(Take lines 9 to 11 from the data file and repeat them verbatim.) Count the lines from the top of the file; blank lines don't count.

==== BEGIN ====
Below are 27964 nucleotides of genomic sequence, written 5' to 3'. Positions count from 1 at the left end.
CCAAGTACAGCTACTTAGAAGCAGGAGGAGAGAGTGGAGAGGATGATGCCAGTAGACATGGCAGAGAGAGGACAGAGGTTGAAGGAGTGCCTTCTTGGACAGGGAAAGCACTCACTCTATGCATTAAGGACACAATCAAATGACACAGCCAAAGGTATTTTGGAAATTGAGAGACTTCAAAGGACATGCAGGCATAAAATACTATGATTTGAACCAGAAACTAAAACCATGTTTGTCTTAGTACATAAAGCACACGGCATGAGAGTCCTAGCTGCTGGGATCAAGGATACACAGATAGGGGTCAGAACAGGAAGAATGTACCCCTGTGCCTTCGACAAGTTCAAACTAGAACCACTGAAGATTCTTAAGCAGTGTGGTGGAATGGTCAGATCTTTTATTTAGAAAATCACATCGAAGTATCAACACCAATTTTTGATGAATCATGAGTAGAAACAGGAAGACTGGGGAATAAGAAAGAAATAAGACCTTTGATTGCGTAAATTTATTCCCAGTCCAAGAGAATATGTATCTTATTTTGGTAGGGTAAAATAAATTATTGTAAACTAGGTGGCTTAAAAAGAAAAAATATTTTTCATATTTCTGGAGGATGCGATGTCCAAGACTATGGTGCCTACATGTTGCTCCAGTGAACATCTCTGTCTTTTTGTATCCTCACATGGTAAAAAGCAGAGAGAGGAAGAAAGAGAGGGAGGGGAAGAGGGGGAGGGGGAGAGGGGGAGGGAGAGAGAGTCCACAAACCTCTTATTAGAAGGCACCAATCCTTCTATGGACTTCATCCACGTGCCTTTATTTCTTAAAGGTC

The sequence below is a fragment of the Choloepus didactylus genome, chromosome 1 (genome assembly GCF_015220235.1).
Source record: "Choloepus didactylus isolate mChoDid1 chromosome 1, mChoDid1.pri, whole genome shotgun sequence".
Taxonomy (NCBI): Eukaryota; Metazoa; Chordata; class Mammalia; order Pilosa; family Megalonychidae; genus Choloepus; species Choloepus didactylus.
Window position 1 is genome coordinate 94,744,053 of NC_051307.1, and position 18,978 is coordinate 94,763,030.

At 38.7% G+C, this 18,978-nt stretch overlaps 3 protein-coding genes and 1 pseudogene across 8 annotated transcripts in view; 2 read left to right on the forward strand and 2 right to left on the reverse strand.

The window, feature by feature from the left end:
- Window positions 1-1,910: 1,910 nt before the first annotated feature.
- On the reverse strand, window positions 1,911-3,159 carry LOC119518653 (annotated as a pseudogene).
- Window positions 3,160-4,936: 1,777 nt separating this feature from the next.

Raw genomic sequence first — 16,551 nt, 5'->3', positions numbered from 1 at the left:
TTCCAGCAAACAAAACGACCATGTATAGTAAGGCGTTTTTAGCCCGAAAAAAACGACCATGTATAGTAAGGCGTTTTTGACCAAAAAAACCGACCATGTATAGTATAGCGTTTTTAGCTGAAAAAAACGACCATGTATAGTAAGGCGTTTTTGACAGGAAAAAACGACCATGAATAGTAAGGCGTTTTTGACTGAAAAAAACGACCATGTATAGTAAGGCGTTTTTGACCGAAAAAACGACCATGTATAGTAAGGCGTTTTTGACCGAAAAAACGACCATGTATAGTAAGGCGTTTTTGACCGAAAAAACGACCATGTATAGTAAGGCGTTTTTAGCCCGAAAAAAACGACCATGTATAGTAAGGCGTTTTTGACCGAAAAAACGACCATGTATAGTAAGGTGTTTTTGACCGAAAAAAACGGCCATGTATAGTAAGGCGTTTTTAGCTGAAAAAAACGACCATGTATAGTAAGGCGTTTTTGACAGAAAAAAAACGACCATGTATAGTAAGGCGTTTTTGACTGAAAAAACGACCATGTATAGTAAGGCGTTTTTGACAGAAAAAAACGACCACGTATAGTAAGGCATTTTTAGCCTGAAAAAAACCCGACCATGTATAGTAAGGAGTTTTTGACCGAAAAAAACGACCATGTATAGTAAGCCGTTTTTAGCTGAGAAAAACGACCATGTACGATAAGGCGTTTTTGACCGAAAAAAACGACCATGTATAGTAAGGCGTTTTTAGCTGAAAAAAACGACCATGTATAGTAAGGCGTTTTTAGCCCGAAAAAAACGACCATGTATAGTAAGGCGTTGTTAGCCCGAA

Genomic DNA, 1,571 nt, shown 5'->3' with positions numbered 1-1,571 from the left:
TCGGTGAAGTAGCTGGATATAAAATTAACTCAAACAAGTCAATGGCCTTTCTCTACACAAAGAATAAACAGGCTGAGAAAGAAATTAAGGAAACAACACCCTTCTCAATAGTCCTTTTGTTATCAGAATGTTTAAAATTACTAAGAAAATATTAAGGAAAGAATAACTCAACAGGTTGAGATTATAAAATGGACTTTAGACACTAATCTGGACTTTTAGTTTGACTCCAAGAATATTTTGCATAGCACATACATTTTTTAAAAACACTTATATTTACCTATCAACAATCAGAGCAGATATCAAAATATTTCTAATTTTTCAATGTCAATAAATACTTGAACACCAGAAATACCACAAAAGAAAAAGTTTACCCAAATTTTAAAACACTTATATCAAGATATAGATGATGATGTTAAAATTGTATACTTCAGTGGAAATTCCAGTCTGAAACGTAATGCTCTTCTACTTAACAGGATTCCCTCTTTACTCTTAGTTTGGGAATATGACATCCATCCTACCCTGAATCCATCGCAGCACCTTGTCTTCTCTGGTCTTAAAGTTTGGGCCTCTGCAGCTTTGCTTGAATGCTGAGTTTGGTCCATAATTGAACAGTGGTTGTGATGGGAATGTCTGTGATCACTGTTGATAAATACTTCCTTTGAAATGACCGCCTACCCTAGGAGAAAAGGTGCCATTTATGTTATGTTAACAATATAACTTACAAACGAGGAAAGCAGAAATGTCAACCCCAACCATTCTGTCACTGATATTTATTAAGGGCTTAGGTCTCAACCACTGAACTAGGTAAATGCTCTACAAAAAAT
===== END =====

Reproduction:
- Window positions 1-1,910: 1,910 nt before the first annotated feature.
- On the reverse strand, window positions 1,911-3,159 carry LOC119518653 (annotated as a pseudogene).
- Window positions 3,160-4,936: 1,777 nt separating this feature from the next.